July 12, 2009 4:12 AM

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Pirates vs. Phillies

Exhilarating. Bakotastic. Miraculous. Devoid of Bruntlett. Not sure which term best describes the incredible events that transpired at CBP on Saturday night. As play entered the bottom of the ninth, the Phillies trailed Pittsburgh, 7-3. The Phils had a Win Expectancy of only 2.0%. This game post had already written itself: start with a Joe Biden reference (the VP was at the game, didn't leave early, and autographed a fan's Tasmanian Devil t-shirt), blame poor luck (check out BABIP/LOB % and K/BB!) for Cole Hamels' poor results (six innings, five runs), close with the usual Gabor Paul Bako II excoriation (no explanation needed), and call it a night.

The Phillies' lefty-laden lineup, however, wasn't ready to call it quits. Against the Pirates' right-handed closer, Matt Capps, the first six Phillie batters were left-handed. Pinch-hitter Matt Stairs had been bypassed in the sixth inning, when the tying run was on second. (Right-handed John Mayberry flew out against a right-handed pitcher. In Charlie Manuel's defense, Jesse Chavez, the Bucs' hurler, has been much more succesful (.203 v. 273) against left-handed batters.) Stairs started the ninth-inning rally, with a towering home run. A Jimmy Rollins walk and a Chase Utley single followed, and the tying run was at the plate. Slugger Ryan Howard is a pretty good bat to have at the plate in that type of situation. Howard's game-tying homer increased the Phillies' WE by 46.7%, from 11.6% to 58.4%.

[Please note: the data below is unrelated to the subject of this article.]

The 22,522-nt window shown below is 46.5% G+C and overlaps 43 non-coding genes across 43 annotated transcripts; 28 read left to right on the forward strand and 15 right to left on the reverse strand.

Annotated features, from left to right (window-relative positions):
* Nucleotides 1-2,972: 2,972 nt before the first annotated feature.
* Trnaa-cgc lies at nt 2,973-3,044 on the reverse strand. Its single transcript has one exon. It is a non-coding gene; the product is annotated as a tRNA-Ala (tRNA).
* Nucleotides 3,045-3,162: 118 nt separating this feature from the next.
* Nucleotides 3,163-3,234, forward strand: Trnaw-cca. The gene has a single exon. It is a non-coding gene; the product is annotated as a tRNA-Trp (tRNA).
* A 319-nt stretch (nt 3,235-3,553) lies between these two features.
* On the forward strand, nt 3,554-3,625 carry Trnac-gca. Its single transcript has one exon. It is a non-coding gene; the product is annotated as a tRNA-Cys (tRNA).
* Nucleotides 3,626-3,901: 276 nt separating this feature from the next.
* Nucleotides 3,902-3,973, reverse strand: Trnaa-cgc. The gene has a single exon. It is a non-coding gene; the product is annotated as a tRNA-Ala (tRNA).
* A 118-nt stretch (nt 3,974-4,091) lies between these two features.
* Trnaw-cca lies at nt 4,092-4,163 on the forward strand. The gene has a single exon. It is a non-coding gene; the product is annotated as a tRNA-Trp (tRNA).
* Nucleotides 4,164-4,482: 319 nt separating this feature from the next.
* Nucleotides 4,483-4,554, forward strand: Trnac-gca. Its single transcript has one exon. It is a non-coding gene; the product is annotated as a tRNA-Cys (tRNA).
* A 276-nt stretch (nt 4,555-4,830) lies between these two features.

Surprisingly, the Pirates opted to keep Capps in the game. Raul Ibanez, in his first game back from the DL, doubled. Jayson Werth was walked intentionally, and Pedro Feliz singled. There was only one out, the Phils had the bases loaded, and the winning run was on third, for...Paul Bako. Yep, the offensively-inept backup catcher was due to bat, with the Phillies' fate depending upon his batting prowess.

With a right-handed, non-position player on the mound, Eric Bruntlett was not a good pinch-hitting option. The rest of the non-pitchers on the Phils' bench had already been used. (Also, with the Phillies' other catcher, Carlos Ruiz, possibly not available, there may not have been a viable Bako-less possibility.)

The offensively-feeble Bako, now OPSing .517, hit a hard grounder through the conveniently drawn-in infield, and the Phils had a shocking walk-off victory. If the Pirates had been at double-play depth, slick-fielding shortstop Jack Wilson may have been able to start a 6-4-3 DP. The Phillies had BABIP on their side in the ninth, as well as some questionable game management by the Pirates. Paul Bako has had an MLB career of unsuccesful at-bats (career wOBA: .274), but he had two run-scoring singles on Saturday, and deserves some credit for his part in the victory. (Not an overabundance of credit, as Bako also played a role in the three homers allowed by Hamels. Plus, the Phils still should have kept Chris Coste over Bako. But Gabor done good on Saturday night.)

The Phillies go for the sweep of the Pirates on Sunday, hoping to finish off a 9-1 homestand. Remember when the Phillies were inexplicably poor at home? Me, neither. J.A. Happ gets the ball for the Phils, as they close out the first half of their season.

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